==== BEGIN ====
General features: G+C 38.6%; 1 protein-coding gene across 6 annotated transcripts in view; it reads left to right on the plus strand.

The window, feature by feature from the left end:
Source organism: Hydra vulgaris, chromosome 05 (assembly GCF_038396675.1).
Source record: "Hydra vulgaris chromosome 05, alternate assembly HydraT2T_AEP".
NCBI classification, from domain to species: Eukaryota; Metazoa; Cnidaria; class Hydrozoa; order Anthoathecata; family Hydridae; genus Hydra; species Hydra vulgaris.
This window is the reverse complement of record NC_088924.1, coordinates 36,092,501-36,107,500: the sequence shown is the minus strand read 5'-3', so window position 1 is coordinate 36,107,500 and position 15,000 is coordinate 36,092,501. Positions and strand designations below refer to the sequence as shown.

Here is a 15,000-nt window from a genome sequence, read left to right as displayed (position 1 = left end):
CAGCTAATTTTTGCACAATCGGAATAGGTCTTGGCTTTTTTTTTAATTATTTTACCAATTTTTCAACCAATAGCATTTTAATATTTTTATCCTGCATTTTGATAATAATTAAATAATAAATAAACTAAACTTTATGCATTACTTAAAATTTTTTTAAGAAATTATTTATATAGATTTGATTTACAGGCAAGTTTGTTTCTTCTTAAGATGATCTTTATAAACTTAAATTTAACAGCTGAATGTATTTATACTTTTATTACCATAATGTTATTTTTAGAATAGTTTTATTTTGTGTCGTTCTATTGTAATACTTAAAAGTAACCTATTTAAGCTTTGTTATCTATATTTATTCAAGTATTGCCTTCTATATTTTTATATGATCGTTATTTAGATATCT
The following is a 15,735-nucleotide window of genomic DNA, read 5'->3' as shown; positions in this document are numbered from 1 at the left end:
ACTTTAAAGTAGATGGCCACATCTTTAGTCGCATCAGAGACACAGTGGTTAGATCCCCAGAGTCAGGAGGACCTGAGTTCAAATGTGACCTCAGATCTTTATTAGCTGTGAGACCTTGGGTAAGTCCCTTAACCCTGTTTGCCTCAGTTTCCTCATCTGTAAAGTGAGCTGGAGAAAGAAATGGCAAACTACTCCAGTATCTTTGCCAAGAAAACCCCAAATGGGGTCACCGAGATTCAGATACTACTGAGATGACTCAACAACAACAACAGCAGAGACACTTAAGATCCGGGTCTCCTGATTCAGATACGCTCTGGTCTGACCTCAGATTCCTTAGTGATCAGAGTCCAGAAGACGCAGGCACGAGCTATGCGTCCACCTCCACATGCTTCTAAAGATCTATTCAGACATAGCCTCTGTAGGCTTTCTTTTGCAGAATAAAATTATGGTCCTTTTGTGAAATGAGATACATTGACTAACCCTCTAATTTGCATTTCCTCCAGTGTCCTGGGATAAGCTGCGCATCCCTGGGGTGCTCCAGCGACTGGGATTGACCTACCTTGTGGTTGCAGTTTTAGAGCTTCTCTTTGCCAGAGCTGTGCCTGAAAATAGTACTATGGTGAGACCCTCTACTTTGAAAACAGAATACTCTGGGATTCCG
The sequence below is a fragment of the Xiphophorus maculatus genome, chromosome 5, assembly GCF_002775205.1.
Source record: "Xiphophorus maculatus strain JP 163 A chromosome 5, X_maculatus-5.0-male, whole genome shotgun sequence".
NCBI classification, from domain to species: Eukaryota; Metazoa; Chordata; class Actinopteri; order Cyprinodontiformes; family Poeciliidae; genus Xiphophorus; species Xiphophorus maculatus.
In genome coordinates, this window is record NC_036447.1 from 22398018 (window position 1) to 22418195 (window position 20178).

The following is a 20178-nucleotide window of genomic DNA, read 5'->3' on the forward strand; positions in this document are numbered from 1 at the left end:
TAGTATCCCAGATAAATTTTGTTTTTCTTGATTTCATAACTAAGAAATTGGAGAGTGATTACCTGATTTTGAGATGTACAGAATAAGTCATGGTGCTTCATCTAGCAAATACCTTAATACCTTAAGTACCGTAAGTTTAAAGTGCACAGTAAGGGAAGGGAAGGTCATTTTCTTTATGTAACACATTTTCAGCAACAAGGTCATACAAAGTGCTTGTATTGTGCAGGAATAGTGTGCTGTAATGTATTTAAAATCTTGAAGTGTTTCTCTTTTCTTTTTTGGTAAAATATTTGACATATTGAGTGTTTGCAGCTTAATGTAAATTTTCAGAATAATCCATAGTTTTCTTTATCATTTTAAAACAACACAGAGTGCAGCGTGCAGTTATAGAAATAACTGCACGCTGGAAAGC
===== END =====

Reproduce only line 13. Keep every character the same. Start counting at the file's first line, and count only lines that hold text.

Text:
NCBI classification, from domain to species: Eukaryota; Metazoa; Chordata; class Actinopteri; order Cyprinodontiformes; family Poeciliidae; genus Xiphophorus; species Xiphophorus maculatus.